Monday, February 25, 2013

Seasonal Affective Disorder (SAD)


Many people experience feeling down when the weather is cold and overcast but some people experience more significant symptoms when the winter months arrive. This condition is a form of depression called Seasonal Affective Disorder or SAD. Most people with SAD have symptoms that begin in the fall and resolve in the spring. The exact months can vary with the individual.

Common symptoms of SAD include:
- Sleeping more than usual
- Eating more than usual especially craving starchy foods
- Irritability
- Difficulty with relationships, especially feeling like they are being rejected
- Feeling sluggish, as though their arms and legs are weighted down

While everyone may experience some of these symptoms occasionally, people with SAD will experience them most days of the week for many weeks in a row. If you feel you may be experiencing these symptoms most days of the week you should make an appointment with your primary care provider to discuss the problem.

The good news is that Seasonal Affective Disorder is very treatable. Many people will respond well to treatment with antidepressant medication. Often the medication is started in the fall and discontinued in the spring but some people will take medication year round. There are many types of antidepressants that work in different ways. If you try a medication and experience problems or it doesn’t work, there are others to try.  Your primary care provider will make recommendations based on your individual circumstances.

Another treatment option for SAD is light therapy. This is the use of exposure to bright light of a specific intensity for a prescribed period of time each day. Normal light fixtures are not able to produce the intensity of light needed for this treatment so a special light must be purchased. Often this type of light fixture is not covered by insurance so if your provider has recommended this type of treatment you should check with your insurance regarding coverage. Light therapy is attractive to many people because it doesn’t involve a drug; however it is important to realize this therapy will involve a commitment of time each day. Most people using light therapy require 30-60 minutes of treatment every day. You should talk with your primary care provider about whether this type of time commitment will be realistic for you.  Side effects of light therapy can include headache, irritability, insomnia, and fatigue. These can often be managed by changing the length of time or time of day of the light therapy.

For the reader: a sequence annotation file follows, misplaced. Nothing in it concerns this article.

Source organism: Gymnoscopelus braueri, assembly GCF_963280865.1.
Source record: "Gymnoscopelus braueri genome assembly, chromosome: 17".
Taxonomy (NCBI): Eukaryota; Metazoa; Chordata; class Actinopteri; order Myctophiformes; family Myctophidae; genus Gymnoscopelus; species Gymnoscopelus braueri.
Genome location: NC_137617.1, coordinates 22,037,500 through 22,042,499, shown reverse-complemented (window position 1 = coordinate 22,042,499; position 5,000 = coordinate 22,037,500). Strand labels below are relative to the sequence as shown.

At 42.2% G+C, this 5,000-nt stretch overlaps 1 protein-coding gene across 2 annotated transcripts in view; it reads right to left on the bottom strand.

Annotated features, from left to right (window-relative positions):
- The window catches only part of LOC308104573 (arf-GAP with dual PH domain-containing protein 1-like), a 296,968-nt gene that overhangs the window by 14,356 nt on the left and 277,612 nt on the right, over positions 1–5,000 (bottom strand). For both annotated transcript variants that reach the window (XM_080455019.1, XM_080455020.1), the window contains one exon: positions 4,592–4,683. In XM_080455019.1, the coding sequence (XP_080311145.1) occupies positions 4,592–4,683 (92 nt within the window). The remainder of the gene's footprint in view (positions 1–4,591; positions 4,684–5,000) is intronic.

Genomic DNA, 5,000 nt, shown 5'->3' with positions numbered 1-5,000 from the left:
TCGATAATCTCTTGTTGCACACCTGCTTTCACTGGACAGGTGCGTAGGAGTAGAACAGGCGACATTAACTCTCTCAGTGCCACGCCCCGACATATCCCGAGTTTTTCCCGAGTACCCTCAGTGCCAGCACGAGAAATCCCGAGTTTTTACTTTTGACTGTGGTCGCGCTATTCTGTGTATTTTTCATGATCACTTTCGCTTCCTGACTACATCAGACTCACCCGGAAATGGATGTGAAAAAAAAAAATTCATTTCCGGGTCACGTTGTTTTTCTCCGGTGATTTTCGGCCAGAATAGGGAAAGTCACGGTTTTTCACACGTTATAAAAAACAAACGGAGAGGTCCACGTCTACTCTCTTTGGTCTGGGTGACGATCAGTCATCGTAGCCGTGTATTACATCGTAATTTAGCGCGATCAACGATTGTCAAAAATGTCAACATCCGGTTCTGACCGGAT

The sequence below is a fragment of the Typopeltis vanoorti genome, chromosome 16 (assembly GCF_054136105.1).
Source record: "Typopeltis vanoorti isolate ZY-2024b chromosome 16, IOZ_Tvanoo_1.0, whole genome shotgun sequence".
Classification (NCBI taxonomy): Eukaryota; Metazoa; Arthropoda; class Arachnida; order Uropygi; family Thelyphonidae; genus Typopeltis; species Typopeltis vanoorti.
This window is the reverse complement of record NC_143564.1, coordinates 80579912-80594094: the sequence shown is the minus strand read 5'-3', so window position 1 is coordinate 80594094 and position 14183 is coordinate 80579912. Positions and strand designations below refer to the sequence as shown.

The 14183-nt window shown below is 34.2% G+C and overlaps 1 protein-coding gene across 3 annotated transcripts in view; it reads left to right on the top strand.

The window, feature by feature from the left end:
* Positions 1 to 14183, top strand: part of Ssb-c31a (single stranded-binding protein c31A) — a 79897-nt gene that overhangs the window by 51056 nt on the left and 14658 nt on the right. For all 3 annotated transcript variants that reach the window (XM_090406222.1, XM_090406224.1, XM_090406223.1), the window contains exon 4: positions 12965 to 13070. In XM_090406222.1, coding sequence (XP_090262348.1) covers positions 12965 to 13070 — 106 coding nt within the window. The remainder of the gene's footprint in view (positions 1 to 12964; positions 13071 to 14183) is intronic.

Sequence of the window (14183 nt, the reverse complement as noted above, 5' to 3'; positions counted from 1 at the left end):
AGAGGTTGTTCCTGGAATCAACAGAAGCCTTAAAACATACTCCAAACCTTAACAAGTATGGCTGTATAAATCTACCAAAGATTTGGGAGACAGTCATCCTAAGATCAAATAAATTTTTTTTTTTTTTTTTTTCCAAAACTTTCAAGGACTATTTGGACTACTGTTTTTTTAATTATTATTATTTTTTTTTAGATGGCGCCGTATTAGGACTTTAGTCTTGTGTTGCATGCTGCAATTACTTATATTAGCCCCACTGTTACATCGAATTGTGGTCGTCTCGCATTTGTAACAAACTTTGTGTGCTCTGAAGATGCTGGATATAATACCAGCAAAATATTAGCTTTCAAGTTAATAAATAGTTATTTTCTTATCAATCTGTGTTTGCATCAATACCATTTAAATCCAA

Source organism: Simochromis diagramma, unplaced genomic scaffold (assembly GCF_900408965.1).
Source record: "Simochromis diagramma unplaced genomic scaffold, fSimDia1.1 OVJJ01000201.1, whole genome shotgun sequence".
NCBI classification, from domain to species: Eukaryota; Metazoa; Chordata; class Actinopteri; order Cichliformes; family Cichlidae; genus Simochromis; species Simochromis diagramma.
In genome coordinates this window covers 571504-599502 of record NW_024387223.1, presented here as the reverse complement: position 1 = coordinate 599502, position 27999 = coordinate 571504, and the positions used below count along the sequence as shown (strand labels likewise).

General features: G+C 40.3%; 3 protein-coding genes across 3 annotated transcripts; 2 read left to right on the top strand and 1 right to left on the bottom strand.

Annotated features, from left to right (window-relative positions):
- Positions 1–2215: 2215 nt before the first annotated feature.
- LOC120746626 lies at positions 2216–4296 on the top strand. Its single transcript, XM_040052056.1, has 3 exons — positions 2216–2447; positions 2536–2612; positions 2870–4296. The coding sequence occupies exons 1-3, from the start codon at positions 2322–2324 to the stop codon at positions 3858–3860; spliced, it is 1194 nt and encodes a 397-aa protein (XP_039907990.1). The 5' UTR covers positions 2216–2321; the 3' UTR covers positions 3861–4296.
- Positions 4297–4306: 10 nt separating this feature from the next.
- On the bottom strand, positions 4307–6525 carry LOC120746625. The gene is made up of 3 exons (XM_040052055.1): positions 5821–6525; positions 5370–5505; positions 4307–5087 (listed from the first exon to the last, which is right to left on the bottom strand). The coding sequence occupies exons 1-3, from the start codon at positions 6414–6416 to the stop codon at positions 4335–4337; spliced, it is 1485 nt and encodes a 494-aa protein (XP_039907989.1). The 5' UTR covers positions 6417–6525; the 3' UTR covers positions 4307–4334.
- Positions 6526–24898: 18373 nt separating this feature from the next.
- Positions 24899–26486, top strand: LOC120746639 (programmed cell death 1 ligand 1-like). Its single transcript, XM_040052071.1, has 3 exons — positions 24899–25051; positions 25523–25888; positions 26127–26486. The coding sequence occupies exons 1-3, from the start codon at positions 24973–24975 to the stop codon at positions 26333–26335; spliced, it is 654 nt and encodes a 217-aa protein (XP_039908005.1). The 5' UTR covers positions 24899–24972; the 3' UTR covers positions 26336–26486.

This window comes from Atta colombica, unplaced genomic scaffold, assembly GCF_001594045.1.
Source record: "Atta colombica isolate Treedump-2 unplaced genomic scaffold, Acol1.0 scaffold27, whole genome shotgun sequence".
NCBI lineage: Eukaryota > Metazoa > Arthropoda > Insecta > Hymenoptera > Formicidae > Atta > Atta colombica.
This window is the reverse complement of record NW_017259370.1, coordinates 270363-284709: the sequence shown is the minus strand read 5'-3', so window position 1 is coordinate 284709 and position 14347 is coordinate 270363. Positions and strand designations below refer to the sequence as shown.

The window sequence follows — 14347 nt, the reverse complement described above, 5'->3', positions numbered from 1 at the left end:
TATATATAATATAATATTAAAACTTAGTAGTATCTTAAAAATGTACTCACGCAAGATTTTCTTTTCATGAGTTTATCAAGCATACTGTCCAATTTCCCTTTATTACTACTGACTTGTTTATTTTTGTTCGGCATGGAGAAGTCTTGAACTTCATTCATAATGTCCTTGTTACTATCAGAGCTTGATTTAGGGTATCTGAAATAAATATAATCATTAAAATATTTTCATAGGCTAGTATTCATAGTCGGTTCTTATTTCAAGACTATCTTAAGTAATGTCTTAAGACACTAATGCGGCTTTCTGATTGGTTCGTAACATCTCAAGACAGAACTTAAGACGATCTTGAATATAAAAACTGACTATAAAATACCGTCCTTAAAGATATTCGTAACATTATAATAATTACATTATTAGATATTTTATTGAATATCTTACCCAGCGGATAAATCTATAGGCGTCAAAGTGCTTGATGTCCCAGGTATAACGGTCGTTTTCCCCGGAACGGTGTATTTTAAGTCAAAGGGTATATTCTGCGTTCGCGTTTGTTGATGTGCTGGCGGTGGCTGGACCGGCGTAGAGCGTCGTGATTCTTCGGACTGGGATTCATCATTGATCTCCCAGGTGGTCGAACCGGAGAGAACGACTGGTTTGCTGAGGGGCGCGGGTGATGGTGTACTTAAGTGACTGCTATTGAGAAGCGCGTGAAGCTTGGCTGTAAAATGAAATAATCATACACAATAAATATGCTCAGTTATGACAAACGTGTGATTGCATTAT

A small number of people experience seasonal changes in mood that begin in the spring and go away in the fall and some people being treated for Major Depression will experience some seasonal variation in their symptoms. These are special circumstances that you should discuss with your primary care provider.


Dillsburg FamilyCare, a member of PinnacleHealth Medical Group



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